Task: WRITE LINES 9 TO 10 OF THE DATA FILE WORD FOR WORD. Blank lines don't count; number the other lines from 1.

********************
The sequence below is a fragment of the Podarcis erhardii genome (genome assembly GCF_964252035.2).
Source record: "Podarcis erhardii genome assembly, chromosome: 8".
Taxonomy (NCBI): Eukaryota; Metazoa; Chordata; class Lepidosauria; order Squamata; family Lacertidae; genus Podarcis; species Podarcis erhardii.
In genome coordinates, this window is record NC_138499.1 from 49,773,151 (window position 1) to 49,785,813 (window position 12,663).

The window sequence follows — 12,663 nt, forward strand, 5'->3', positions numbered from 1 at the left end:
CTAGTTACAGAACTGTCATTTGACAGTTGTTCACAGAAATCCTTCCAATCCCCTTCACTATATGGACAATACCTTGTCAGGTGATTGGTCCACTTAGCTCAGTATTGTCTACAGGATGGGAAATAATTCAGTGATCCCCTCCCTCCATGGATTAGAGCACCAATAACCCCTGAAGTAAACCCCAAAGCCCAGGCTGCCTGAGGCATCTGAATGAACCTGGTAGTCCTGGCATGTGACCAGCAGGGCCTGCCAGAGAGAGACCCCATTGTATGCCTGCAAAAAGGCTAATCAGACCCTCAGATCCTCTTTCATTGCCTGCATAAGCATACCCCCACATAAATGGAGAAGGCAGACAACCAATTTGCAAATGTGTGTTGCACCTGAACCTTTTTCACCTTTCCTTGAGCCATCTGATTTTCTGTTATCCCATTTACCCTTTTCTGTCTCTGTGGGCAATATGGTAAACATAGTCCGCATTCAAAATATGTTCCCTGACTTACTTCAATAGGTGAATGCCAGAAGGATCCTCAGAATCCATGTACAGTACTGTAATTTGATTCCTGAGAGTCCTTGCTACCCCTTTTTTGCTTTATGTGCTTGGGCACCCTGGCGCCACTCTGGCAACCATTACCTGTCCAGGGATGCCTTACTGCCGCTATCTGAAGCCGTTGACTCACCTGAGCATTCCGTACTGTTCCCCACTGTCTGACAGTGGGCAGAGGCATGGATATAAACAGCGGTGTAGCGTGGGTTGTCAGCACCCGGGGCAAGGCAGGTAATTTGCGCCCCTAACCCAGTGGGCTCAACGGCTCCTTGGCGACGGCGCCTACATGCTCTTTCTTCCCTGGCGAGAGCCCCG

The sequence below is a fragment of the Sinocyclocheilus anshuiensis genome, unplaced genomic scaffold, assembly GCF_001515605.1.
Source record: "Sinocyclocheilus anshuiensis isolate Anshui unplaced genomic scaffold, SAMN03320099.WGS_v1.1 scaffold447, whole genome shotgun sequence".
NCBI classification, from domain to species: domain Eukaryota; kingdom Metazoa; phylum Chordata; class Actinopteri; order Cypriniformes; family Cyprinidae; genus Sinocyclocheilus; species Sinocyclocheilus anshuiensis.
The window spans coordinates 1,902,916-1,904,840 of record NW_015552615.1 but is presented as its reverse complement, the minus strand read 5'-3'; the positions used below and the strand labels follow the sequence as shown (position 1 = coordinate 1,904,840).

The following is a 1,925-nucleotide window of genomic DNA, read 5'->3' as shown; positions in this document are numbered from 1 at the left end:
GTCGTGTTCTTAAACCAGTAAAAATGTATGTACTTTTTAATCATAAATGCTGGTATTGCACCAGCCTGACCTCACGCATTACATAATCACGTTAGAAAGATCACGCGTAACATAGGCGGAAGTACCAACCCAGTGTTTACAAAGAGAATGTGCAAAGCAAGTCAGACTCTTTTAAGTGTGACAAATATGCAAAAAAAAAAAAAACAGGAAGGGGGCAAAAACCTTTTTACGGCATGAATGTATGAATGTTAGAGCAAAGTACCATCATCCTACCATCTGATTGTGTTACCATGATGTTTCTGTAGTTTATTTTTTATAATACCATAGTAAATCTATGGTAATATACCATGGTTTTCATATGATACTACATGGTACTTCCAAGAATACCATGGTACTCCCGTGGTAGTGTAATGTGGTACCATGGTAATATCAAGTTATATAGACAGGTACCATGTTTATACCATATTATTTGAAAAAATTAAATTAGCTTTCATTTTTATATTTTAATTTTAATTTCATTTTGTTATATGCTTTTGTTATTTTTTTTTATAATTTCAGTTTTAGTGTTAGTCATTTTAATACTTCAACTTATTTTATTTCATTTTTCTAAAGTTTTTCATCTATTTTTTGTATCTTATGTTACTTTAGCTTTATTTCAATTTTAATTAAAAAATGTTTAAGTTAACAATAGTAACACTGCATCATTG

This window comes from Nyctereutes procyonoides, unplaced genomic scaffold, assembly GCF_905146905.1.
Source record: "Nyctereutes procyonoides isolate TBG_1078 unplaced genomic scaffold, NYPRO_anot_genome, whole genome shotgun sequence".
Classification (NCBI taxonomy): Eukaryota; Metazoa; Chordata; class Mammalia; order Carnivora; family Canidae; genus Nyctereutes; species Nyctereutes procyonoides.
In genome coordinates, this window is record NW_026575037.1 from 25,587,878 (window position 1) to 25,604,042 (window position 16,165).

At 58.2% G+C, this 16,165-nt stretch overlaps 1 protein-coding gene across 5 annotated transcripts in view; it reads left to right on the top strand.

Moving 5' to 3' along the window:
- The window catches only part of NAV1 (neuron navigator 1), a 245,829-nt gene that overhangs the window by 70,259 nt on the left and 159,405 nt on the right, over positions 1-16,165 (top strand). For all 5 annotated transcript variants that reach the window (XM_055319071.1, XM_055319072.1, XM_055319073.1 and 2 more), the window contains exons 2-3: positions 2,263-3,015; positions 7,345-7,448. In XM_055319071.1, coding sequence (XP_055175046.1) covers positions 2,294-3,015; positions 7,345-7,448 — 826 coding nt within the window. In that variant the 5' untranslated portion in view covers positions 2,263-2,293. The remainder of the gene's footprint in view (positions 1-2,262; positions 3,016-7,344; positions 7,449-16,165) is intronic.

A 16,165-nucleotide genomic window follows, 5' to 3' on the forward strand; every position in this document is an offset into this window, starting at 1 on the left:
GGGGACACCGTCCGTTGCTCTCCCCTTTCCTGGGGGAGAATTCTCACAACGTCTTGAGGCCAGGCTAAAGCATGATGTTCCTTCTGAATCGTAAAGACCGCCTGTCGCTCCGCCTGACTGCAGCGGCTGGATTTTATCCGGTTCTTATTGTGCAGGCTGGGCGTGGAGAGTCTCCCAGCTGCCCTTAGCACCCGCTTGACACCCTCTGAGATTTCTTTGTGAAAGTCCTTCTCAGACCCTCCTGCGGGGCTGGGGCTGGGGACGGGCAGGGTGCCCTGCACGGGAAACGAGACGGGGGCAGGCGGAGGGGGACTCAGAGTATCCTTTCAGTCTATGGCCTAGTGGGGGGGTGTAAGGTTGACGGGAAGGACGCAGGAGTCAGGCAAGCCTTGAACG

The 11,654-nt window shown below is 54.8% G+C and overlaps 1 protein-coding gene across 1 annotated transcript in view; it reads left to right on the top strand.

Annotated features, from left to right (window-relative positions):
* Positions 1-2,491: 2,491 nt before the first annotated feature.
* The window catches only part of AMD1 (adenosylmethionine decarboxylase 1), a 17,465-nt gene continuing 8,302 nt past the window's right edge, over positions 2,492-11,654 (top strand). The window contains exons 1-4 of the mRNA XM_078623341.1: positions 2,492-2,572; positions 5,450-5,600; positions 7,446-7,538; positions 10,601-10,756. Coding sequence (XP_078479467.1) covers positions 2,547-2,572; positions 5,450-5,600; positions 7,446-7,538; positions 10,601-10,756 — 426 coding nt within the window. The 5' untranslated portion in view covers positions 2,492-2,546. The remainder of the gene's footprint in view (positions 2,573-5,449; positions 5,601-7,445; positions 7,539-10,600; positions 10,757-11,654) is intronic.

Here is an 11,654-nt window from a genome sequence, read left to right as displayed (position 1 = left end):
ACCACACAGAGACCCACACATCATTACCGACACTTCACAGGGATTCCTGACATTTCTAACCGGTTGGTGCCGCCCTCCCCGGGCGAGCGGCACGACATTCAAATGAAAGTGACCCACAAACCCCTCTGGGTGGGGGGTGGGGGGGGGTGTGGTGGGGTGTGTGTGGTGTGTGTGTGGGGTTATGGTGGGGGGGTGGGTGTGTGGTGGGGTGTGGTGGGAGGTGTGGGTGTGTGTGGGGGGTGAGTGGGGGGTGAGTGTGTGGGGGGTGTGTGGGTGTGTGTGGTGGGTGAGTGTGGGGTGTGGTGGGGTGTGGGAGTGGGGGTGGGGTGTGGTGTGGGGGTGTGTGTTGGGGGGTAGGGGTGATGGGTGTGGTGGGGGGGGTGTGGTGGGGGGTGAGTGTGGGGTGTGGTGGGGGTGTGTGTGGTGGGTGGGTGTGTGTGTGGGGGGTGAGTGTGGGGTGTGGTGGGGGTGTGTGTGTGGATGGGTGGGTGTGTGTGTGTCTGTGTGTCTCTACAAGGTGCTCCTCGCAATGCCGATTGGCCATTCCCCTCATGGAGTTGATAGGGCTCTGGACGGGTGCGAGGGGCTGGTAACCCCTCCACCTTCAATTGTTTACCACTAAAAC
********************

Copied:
NCBI classification, from domain to species: domain Eukaryota; kingdom Metazoa; phylum Chordata; class Actinopteri; order Cypriniformes; family Cyprinidae; genus Sinocyclocheilus; species Sinocyclocheilus anshuiensis.
The window spans coordinates 1,902,916-1,904,840 of record NW_015552615.1 but is presented as its reverse complement, the minus strand read 5'-3'; the positions used below and the strand labels follow the sequence as shown (position 1 = coordinate 1,904,840).